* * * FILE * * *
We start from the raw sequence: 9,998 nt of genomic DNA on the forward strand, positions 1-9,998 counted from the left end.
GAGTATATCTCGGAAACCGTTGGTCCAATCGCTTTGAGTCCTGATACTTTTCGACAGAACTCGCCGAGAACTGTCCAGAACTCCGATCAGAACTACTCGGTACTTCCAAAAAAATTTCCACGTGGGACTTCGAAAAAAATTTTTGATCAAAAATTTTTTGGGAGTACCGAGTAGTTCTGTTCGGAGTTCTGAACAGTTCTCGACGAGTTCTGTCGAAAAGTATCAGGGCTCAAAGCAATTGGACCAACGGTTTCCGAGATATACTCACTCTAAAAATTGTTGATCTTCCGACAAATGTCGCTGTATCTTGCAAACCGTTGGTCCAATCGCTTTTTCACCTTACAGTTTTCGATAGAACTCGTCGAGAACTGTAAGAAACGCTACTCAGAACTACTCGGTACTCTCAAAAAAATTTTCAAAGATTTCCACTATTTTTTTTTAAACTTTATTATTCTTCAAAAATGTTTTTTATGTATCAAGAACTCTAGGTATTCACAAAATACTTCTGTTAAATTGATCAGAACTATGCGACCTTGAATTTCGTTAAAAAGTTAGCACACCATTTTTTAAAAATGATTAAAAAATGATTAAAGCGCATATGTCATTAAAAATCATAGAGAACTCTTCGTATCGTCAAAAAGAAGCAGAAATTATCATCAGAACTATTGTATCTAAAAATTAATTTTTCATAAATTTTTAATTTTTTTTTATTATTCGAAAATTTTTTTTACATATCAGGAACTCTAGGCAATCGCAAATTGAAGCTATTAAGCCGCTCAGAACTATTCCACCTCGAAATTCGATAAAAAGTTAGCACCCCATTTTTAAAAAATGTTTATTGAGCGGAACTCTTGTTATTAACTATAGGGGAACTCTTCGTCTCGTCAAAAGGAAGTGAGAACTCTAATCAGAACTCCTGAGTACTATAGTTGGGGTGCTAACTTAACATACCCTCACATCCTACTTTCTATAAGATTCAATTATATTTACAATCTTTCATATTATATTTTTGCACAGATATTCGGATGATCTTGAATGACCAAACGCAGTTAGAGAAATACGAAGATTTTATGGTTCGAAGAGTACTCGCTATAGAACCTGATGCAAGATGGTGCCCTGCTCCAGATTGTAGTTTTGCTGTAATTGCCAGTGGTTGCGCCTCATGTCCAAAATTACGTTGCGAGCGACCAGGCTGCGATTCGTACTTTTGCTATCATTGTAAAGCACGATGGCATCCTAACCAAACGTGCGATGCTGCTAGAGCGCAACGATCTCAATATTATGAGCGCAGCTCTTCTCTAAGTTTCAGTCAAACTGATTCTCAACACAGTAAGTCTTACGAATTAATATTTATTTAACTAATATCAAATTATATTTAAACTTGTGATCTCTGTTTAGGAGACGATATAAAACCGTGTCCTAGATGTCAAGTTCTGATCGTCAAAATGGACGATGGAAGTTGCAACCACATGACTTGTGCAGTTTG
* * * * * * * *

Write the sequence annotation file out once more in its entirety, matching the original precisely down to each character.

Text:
We start from the raw sequence: 9,998 nt of genomic DNA on the forward strand, positions 1-9,998 counted from the left end.
GAGTATATCTCGGAAACCGTTGGTCCAATCGCTTTGAGTCCTGATACTTTTCGACAGAACTCGCCGAGAACTGTCCAGAACTCCGATCAGAACTACTCGGTACTTCCAAAAAAATTTCCACGTGGGACTTCGAAAAAAATTTTTGATCAAAAATTTTTTGGGAGTACCGAGTAGTTCTGTTCGGAGTTCTGAACAGTTCTCGACGAGTTCTGTCGAAAAGTATCAGGGCTCAAAGCAATTGGACCAACGGTTTCCGAGATATACTCACTCTAAAAATTGTTGATCTTCCGACAAATGTCGCTGTATCTTGCAAACCGTTGGTCCAATCGCTTTTTCACCTTACAGTTTTCGATAGAACTCGTCGAGAACTGTAAGAAACGCTACTCAGAACTACTCGGTACTCTCAAAAAAATTTTCAAAGATTTCCACTATTTTTTTTTAAACTTTATTATTCTTCAAAAATGTTTTTTATGTATCAAGAACTCTAGGTATTCACAAAATACTTCTGTTAAATTGATCAGAACTATGCGACCTTGAATTTCGTTAAAAAGTTAGCACACCATTTTTTAAAAATGATTAAAAAATGATTAAAGCGCATATGTCATTAAAAATCATAGAGAACTCTTCGTATCGTCAAAAAGAAGCAGAAATTATCATCAGAACTATTGTATCTAAAAATTAATTTTTCATAAATTTTTAATTTTTTTTTATTATTCGAAAATTTTTTTTACATATCAGGAACTCTAGGCAATCGCAAATTGAAGCTATTAAGCCGCTCAGAACTATTCCACCTCGAAATTCGATAAAAAGTTAGCACCCCATTTTTAAAAAATGTTTATTGAGCGGAACTCTTGTTATTAACTATAGGGGAACTCTTCGTCTCGTCAAAAGGAAGTGAGAACTCTAATCAGAACTCCTGAGTACTATAGTTGGGGTGCTAACTTAACATACCCTCACATCCTACTTTCTATAAGATTCAATTATATTTACAATCTTTCATATTATATTTTTGCACAGATATTCGGATGATCTTGAATGACCAAACGCAGTTAGAGAAATACGAAGATTTTATGGTTCGAAGAGTACTCGCTATAGAACCTGATGCAAGATGGTGCCCTGCTCCAGATTGTAGTTTTGCTGTAATTGCCAGTGGTTGCGCCTCATGTCCAAAATTACGTTGCGAGCGACCAGGCTGCGATTCGTACTTTTGCTATCATTGTAAAGCACGATGGCATCCTAACCAAACGTGCGATGCTGCTAGAGCGCAACGATCTCAATATTATGAGCGCAGCTCTTCTCTAAGTTTCAGTCAAACTGATTCTCAACACAGTAAGTCTTACGAATTAATATTTATTTAACTAATATCAAATTATATTTAAACTTGTGATCTCTGTTTAGGAGACGATATAAAACCGTGTCCTAGATGTCAAGTTCTGATCGTCAAAATGGACGATGGAAGTTGCAACCACATGACTTGTGCAGTTTG